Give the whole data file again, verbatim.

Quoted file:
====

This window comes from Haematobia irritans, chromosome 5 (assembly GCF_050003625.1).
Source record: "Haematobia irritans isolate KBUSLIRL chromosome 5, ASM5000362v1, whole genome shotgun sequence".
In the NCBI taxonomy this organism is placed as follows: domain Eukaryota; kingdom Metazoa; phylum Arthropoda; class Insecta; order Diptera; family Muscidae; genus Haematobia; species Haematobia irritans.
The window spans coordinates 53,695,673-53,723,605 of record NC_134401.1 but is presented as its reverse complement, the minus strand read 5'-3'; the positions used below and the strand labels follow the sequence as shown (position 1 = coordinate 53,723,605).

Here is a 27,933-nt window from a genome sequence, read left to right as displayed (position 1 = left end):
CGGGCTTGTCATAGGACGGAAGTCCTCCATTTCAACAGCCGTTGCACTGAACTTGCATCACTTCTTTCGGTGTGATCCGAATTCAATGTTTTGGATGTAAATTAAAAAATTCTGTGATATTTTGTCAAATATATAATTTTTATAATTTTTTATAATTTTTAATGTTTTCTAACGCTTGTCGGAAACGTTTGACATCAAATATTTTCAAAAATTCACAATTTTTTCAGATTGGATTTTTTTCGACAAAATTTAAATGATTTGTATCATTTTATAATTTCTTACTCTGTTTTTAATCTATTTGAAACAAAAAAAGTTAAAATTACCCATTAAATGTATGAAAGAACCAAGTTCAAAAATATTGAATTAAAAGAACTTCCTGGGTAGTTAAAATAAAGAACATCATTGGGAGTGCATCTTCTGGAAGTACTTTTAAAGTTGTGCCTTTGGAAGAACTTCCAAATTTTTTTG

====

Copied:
This window comes from Haematobia irritans, chromosome 5 (assembly GCF_050003625.1).
Source record: "Haematobia irritans isolate KBUSLIRL chromosome 5, ASM5000362v1, whole genome shotgun sequence".
In the NCBI taxonomy this organism is placed as follows: domain Eukaryota; kingdom Metazoa; phylum Arthropoda; class Insecta; order Diptera; family Muscidae; genus Haematobia; species Haematobia irritans.
The window spans coordinates 53,695,673-53,723,605 of record NC_134401.1 but is presented as its reverse complement, the minus strand read 5'-3'; the positions used below and the strand labels follow the sequence as shown (position 1 = coordinate 53,723,605).

Here is a 27,933-nt window from a genome sequence, read left to right as displayed (position 1 = left end):
CGGGCTTGTCATAGGACGGAAGTCCTCCATTTCAACAGCCGTTGCACTGAACTTGCATCACTTCTTTCGGTGTGATCCGAATTCAATGTTTTGGATGTAAATTAAAAAATTCTGTGATATTTTGTCAAATATATAATTTTTATAATTTTTTATAATTTTTAATGTTTTCTAACGCTTGTCGGAAACGTTTGACATCAAATATTTTCAAAAATTCACAATTTTTTCAGATTGGATTTTTTTCGACAAAATTTAAATGATTTGTATCATTTTATAATTTCTTACTCTGTTTTTAATCTATTTGAAACAAAAAAAGTTAAAATTACCCATTAAATGTATGAAAGAACCAAGTTCAAAAATATTGAATTAAAAGAACTTCCTGGGTAGTTAAAATAAAGAACATCATTGGGAGTGCATCTTCTGGAAGTACTTTTAAAGTTGTGCCTTTGGAAGAACTTCCAAATTTTTTTG